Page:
The Burden of Blackness: Hoodies, 4a Curls and Other ‘African’ traits

I wore a hoodie to work on a rainy day nearly a decade ago. I was a nineteen year old girl working her first real job as a college student on summer break, naive to the racist perspectives others held of blackness. Upon arrival, a hispanic college looked at me as if she had seen a ghost, or burglar enter the store.

“You look black today,” she said with wide eyes.

I did not dignify the comment with a response, and instead walked to the bathroom to change into the sexy and so called sophisticated attire demanded of me by my employers. When I emerged, the same coworker said:

“Now, thats the Catherine I know.” She appeared proud of herself and unashamed of the sheer ignorance and prejudice spurted from her mouth just seconds ago.

Although I had been black in the months preceding this comment, my appearance—clad in mini skirts, high heels and straightened hair, veiled my blackness, rendering my skin color a backdrop to a figure passing as woman. To the world I was not even a girl, but in a certain attire I was “passable.”

This same dynamic presented itself last Saturday in an encounter with a prospective employer.

I was recently presented with a seasonal opportunity to work at a test-prep center. Excited to teach another writing class and embed strategy into my young pupils, I journeyed to my new place of employment on a Saturday afternoon. Fresh from a co-wash, I placed my 4a hair into two strand twists that looked similar to pigtails. When I arrived, I felt a weird, nervous-like energy that in its lack of subtly prepared me for what would come next. I set my phone and keys on a side desk as the principal whisked me into the back room and began showing me the books for the course. After he finished, it became obvious that they wished to confine me to this back room, despite blaming a “parent” for relocating my items to join me in a back closet to perform what I saw as a temperate task.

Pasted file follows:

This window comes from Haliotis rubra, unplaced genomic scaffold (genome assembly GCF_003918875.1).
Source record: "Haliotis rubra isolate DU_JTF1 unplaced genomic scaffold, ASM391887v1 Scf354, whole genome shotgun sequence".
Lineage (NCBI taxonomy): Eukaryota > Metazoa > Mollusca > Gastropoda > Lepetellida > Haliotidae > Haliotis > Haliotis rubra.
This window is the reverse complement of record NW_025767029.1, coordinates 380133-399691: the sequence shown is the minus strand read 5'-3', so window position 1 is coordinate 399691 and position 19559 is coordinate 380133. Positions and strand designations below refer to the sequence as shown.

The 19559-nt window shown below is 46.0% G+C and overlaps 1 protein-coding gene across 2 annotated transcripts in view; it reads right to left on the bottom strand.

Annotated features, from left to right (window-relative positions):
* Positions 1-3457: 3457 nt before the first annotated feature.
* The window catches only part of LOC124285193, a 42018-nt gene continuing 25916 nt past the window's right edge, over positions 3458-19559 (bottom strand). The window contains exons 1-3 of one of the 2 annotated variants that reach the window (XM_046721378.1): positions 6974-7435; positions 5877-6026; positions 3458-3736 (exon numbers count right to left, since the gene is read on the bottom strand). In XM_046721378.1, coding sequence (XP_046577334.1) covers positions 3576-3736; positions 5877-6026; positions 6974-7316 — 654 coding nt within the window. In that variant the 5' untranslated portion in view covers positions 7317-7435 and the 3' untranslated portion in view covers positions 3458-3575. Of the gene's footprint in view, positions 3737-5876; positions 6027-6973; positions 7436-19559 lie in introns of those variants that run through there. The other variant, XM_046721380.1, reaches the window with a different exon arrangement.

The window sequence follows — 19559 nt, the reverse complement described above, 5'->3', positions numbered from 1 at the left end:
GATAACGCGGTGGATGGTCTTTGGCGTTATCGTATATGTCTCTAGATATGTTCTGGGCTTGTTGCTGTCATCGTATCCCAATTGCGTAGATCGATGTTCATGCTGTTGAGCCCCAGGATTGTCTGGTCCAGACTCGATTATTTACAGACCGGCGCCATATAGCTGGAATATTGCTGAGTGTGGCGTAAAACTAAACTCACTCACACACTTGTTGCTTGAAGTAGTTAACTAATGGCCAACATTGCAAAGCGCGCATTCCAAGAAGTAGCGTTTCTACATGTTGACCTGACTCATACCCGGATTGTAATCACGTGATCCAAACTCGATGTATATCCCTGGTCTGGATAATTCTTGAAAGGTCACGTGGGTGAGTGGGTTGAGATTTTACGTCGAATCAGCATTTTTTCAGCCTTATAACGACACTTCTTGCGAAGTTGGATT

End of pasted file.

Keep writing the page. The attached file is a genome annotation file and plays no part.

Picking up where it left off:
While in the book room I overheard my new coworkers who just moments ago spoke clearly and comfortably in English, converse in what I believe was Chinese. I stepped out of the room to ask a question and the chatter ceased. An Asian woman with dyed hair, of average build, dressed in jeans and a button up introduced herself to me and stood idly and awkwardly in front of me, the moment pregnant with something I should have been able to predict. What would come from her mouth would betray the contents of their coded conversation and place me alongside the many women of the black collective berated for their blackness. But before this woman could say anything the secretary blurted out the following:

“Don’t wear your hair like that when class starts” she stated bluntly.

Stunned, I maintained my composure and inquired.

“Like what?”

She responded,

“ It’s just that you look young. Parents need validation that we’ve hired qualified teachers,”

“So look old?” I said facetiously, which provoked a nervous laughter.

This conversation mirrors incalculable daily exchanges between black bodies, whites and other persons of color, throughout the globe. Although disguised as a joke or frivolous comment, the contents of exchanges like these unveil a serious matter consistent with the black body in professional settings. Furthermore, citing my “youth” as the conflict was merely a smokescreen for the true issue, my blackness.

Although the woman who interviewed me had blue hair, as an Asian woman she is seen as edgy and even relatable. Whereas a black woman with natural hair, disrupts the implementation of western standards in an environment where everyone presumably desires to become white.

Some may argue that my blackness must have been present at my interview, and thus could not be grounds for discrimination after the fact. This ideology reflects an inability or unwillingness to conceptualize racism. Yes, I was black at my interview. But clad in business professional clothing, with straightened hair pulled back, my blackness was “checked.” My physical appearance painted me as a person that happened to be black, not a black person.